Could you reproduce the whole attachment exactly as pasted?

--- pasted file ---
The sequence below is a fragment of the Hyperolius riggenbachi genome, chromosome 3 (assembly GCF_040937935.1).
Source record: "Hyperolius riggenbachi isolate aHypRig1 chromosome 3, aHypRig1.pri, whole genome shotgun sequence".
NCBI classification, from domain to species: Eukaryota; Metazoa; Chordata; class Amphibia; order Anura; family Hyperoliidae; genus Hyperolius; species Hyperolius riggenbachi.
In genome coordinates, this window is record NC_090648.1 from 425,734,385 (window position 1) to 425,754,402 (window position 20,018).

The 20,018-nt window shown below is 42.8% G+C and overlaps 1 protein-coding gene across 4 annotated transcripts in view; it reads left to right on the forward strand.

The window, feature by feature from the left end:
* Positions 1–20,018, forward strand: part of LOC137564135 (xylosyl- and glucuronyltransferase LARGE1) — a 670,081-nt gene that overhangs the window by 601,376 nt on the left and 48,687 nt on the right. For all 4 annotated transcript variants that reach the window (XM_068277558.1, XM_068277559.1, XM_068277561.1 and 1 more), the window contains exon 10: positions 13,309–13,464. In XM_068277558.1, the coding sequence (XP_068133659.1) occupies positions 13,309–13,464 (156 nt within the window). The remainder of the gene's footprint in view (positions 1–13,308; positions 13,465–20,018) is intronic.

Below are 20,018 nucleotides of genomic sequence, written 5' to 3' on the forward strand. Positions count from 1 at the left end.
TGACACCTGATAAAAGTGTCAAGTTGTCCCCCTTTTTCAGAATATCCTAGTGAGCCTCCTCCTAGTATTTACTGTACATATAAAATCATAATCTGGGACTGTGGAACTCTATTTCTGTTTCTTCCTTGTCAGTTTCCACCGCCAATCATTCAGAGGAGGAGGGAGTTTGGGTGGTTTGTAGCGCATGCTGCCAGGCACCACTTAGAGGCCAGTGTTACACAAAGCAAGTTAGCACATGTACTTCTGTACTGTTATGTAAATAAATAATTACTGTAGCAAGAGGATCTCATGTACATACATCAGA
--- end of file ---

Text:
The sequence below is a fragment of the Hyperolius riggenbachi genome, chromosome 3 (assembly GCF_040937935.1).
Source record: "Hyperolius riggenbachi isolate aHypRig1 chromosome 3, aHypRig1.pri, whole genome shotgun sequence".
NCBI classification, from domain to species: Eukaryota; Metazoa; Chordata; class Amphibia; order Anura; family Hyperoliidae; genus Hyperolius; species Hyperolius riggenbachi.
In genome coordinates, this window is record NC_090648.1 from 425,734,385 (window position 1) to 425,754,402 (window position 20,018).

The 20,018-nt window shown below is 42.8% G+C and overlaps 1 protein-coding gene across 4 annotated transcripts in view; it reads left to right on the forward strand.

The window, feature by feature from the left end:
* Positions 1–20,018, forward strand: part of LOC137564135 (xylosyl- and glucuronyltransferase LARGE1) — a 670,081-nt gene that overhangs the window by 601,376 nt on the left and 48,687 nt on the right. For all 4 annotated transcript variants that reach the window (XM_068277558.1, XM_068277559.1, XM_068277561.1 and 1 more), the window contains exon 10: positions 13,309–13,464. In XM_068277558.1, the coding sequence (XP_068133659.1) occupies positions 13,309–13,464 (156 nt within the window). The remainder of the gene's footprint in view (positions 1–13,308; positions 13,465–20,018) is intronic.

Below are 20,018 nucleotides of genomic sequence, written 5' to 3' on the forward strand. Positions count from 1 at the left end.
TGACACCTGATAAAAGTGTCAAGTTGTCCCCCTTTTTCAGAATATCCTAGTGAGCCTCCTCCTAGTATTTACTGTACATATAAAATCATAATCTGGGACTGTGGAACTCTATTTCTGTTTCTTCCTTGTCAGTTTCCACCGCCAATCATTCAGAGGAGGAGGGAGTTTGGGTGGTTTGTAGCGCATGCTGCCAGGCACCACTTAGAGGCCAGTGTTACACAAAGCAAGTTAGCACATGTACTTCTGTACTGTTATGTAAATAAATAATTACTGTAGCAAGAGGATCTCATGTACATACATCAGA